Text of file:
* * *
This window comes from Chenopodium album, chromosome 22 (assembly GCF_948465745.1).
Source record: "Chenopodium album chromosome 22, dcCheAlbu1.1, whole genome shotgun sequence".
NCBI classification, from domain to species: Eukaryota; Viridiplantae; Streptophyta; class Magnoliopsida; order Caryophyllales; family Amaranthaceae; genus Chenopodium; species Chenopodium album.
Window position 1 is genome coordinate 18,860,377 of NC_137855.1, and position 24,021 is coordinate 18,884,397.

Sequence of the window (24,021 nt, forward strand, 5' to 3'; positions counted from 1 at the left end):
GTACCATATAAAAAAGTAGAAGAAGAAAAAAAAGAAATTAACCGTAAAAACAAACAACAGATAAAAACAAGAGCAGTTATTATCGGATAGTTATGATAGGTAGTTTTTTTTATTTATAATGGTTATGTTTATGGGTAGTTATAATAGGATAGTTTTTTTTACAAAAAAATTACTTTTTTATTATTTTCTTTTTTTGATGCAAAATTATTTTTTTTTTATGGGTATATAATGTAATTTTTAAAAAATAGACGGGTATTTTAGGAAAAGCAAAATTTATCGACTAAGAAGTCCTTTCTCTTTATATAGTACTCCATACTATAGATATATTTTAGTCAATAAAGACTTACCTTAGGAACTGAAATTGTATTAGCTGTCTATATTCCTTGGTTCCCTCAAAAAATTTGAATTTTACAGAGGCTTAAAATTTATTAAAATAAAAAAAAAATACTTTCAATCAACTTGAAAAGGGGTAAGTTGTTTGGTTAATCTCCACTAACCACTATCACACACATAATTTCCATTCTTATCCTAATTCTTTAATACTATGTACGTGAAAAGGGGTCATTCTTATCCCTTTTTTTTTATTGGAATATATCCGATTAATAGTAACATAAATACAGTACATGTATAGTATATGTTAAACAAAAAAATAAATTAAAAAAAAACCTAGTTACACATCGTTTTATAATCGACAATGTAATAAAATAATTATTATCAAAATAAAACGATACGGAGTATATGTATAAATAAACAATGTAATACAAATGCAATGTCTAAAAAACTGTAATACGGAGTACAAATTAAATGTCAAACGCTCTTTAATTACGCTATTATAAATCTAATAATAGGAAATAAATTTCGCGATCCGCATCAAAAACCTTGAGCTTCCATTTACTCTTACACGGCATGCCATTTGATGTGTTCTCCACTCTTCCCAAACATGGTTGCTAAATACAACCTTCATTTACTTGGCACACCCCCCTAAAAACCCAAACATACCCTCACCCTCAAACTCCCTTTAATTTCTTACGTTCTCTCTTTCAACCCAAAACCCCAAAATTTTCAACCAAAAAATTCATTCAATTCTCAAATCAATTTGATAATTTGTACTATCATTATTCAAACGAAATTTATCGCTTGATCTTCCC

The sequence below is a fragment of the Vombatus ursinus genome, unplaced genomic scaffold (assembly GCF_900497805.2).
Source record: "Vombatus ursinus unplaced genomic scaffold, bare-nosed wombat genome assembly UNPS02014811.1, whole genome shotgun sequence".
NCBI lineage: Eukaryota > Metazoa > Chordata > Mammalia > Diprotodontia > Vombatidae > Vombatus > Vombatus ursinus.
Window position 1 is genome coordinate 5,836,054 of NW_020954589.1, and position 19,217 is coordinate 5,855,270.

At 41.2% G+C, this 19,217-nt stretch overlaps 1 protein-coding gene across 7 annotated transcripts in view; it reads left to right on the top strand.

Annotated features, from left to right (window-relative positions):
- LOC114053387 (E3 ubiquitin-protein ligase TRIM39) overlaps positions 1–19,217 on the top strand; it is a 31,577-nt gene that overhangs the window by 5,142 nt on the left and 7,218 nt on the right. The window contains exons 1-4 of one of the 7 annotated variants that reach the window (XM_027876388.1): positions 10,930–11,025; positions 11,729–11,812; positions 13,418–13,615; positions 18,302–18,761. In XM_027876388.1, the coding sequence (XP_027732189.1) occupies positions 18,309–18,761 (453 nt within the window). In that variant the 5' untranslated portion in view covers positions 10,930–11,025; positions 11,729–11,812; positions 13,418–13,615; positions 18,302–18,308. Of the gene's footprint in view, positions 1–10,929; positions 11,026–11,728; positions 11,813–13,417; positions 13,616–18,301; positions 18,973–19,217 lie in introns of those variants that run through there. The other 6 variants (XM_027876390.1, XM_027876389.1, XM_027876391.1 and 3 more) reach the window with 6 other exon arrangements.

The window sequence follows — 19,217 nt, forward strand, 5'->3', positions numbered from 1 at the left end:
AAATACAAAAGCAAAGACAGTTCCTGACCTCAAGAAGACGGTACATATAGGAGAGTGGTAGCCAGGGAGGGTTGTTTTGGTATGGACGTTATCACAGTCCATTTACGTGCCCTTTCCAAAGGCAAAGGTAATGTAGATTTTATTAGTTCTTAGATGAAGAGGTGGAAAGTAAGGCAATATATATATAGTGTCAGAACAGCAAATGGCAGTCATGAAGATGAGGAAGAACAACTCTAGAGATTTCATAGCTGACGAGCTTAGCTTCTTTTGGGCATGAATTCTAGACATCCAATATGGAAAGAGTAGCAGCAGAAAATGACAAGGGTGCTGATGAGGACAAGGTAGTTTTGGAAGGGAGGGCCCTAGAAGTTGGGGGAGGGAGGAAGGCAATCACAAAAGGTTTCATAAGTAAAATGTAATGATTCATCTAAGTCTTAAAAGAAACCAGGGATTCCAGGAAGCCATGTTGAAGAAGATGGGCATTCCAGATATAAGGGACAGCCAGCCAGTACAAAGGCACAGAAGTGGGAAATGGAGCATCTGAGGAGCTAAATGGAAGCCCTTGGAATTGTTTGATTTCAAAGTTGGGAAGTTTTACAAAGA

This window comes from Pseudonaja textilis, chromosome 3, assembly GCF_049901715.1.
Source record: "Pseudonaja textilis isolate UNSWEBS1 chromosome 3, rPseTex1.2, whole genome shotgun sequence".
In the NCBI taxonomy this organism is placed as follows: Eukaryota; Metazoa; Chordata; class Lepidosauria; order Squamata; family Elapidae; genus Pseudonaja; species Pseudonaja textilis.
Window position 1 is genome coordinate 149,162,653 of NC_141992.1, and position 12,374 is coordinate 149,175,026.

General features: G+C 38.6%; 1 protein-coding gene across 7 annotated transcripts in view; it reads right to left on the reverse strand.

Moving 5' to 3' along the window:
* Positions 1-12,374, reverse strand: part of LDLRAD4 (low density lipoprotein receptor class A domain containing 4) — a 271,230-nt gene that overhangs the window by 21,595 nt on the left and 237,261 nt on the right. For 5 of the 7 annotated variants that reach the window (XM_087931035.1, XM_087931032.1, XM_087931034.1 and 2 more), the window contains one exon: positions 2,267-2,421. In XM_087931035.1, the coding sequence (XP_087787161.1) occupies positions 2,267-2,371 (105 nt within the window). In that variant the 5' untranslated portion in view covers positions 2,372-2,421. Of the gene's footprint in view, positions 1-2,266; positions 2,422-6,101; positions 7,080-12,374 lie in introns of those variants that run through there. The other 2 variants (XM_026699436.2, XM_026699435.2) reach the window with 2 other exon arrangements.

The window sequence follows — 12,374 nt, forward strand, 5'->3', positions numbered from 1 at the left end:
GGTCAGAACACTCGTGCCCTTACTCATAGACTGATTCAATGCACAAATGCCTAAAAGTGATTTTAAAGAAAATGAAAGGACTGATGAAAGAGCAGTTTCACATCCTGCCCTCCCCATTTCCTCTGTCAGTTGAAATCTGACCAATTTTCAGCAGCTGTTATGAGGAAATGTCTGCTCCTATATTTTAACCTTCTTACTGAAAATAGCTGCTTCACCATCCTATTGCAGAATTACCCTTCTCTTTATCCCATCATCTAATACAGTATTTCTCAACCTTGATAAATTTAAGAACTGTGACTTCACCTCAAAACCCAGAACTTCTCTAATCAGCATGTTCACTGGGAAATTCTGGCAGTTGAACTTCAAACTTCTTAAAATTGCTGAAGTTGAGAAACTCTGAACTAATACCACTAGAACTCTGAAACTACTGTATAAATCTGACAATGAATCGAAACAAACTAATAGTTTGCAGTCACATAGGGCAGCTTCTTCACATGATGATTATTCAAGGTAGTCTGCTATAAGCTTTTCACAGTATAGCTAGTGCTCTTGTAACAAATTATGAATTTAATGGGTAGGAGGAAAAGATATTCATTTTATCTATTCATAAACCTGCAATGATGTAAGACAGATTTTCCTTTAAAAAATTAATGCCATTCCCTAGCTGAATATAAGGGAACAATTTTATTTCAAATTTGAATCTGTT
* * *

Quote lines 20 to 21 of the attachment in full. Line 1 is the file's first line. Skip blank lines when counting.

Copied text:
General features: G+C 38.6%; 1 protein-coding gene across 7 annotated transcripts in view; it reads right to left on the reverse strand.

Moving 5' to 3' along the window: